The other big segment in online learning is video/presentation recordings. If you're taking art history at Podunk University, shouldn't you also be watching the Harvard Art History Professor's lectures on the same thing online? You can, and they're free. Checkout Education Portal as a great starting point to find more lectures.

Can't make it to that important industry conference? There's a good chance that someone either live blogged the session you're interested, a video of it was posted on YouTube or Vimeo, the slides are on slideshare, the author posted their notes on their blog, or even all over the above. I've been taking a crash course on Affiliate Marketing and found some great lectures from a conference I didn't even know existed two weeks ago. Now, I'm much more likely to attend in person in the future if I find work as an affiliate manager.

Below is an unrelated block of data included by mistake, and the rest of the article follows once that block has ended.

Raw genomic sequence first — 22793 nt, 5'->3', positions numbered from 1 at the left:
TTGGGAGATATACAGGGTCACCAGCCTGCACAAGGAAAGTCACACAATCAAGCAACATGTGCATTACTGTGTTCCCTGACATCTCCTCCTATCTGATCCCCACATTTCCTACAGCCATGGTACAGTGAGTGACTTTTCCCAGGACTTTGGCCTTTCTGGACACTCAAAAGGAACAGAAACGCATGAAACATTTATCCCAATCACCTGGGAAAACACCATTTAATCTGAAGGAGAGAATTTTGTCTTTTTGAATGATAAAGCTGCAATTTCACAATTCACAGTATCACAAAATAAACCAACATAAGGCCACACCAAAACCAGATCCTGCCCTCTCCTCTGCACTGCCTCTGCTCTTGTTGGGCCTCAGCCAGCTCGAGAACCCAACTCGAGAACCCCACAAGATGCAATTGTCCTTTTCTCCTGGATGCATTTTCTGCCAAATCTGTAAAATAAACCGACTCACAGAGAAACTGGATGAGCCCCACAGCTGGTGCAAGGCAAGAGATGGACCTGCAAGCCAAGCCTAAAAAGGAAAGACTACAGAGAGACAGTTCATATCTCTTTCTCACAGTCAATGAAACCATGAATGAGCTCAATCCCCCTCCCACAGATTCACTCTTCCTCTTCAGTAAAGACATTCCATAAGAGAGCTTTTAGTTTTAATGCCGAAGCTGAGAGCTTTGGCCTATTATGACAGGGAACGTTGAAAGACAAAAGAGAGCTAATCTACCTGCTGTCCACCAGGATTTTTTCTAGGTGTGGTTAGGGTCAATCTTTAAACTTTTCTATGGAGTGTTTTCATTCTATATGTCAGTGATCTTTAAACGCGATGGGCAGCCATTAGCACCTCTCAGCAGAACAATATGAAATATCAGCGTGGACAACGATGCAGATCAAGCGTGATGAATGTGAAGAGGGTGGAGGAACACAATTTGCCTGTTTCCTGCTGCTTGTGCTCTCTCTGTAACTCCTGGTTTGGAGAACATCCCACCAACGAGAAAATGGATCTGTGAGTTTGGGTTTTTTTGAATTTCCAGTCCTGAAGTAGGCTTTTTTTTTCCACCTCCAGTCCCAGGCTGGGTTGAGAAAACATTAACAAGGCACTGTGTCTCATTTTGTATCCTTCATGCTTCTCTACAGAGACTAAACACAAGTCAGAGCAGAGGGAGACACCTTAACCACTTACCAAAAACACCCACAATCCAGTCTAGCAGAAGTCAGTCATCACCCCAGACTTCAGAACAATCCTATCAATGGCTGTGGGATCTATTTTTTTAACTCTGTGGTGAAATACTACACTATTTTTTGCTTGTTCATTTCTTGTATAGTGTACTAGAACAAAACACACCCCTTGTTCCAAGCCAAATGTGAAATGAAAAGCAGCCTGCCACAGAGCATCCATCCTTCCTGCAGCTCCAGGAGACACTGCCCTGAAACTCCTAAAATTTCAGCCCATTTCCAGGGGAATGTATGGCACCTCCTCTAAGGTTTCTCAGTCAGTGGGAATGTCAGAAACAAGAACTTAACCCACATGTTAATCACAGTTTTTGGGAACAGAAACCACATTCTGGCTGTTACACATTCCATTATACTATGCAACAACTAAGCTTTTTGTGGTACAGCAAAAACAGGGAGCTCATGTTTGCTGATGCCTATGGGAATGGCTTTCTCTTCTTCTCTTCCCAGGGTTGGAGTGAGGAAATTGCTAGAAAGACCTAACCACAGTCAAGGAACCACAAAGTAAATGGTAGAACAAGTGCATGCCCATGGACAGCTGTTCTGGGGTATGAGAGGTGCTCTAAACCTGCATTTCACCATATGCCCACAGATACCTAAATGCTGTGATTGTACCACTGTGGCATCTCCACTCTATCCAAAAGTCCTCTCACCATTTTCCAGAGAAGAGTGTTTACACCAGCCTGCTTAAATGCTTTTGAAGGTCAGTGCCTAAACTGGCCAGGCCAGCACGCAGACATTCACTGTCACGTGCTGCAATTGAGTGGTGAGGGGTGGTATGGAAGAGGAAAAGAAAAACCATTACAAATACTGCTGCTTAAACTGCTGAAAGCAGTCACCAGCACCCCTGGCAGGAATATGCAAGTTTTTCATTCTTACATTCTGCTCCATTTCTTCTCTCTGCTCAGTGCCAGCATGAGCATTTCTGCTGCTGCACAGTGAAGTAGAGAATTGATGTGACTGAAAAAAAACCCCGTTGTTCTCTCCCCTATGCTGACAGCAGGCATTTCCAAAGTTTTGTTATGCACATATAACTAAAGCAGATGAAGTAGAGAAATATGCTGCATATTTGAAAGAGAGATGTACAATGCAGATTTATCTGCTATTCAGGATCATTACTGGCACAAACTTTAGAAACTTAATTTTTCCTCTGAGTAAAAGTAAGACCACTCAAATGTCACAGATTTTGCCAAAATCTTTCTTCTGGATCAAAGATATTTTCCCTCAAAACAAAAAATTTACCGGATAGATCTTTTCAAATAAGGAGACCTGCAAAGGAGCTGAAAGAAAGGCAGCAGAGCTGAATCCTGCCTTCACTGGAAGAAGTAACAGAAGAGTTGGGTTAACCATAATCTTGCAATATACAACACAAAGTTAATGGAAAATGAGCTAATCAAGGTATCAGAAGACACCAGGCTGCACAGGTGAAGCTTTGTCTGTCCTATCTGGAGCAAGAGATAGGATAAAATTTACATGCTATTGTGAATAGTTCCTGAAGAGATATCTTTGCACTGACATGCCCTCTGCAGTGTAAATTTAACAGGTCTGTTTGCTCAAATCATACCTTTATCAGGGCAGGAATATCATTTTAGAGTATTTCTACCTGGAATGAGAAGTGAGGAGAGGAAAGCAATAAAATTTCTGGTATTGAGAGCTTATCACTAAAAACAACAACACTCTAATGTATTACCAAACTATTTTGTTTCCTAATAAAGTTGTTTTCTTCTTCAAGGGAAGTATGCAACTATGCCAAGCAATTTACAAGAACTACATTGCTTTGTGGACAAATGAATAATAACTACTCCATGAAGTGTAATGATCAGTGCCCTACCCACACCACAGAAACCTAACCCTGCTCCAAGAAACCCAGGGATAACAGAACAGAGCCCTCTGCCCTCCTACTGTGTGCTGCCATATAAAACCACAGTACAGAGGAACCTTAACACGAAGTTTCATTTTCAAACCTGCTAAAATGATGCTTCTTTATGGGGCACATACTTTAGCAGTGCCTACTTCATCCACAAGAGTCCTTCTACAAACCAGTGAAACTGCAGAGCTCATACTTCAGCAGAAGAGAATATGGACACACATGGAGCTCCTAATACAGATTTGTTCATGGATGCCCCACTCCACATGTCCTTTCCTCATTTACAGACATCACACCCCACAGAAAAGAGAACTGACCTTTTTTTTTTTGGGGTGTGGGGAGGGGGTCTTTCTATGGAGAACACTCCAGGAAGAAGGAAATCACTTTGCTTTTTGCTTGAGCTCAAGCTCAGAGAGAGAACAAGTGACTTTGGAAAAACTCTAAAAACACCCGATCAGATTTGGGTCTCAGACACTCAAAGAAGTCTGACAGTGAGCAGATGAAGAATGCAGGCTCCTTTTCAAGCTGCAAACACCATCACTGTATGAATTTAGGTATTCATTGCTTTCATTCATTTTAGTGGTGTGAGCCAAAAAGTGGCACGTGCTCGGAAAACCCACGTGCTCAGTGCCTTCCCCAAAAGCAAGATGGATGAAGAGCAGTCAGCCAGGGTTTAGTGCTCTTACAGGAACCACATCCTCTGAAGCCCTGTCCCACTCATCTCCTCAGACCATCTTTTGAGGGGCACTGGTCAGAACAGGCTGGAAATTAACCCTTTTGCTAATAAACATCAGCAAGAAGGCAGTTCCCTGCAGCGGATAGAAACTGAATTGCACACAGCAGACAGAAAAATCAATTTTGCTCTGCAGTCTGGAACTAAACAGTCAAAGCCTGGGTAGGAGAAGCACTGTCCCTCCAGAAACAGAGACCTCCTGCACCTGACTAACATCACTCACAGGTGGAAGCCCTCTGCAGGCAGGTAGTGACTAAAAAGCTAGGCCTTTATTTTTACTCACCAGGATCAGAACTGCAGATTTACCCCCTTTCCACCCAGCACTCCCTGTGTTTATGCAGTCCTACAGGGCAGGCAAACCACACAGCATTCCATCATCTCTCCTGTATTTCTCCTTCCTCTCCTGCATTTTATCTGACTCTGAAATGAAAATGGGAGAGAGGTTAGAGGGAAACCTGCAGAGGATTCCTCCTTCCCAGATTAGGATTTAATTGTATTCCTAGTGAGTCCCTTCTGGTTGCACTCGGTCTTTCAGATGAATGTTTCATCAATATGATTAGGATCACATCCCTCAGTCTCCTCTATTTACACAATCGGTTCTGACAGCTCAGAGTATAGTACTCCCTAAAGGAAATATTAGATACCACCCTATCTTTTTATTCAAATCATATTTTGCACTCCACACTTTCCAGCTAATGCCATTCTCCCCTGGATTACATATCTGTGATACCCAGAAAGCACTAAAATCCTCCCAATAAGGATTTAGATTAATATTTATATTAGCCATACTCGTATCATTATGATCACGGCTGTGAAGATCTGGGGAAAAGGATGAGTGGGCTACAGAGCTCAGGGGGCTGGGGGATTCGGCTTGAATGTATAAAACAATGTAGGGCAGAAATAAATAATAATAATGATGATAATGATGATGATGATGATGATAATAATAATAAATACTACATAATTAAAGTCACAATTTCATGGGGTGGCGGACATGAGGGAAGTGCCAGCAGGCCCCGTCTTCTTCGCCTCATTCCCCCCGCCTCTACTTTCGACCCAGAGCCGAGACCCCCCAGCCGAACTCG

So what are the take aways here? If you're not yet in the workforce, the most important thing you can learn is how to learn. This will set you up for a lifetime of continued learning as the world changes around you. If you are in the work force, maybe you can talk your boss into devoting a few hours a week to this sort of virtual learning. If not, it's quite simple to do at home. If you're between jobs, devote some time each week to keeping up with the skills you use in your career, and learn as much about that job you are interviewing for, sometimes based on lectures from the very company you're hiring into.

Chris Brogan offers free ebook on using Social Media to find a job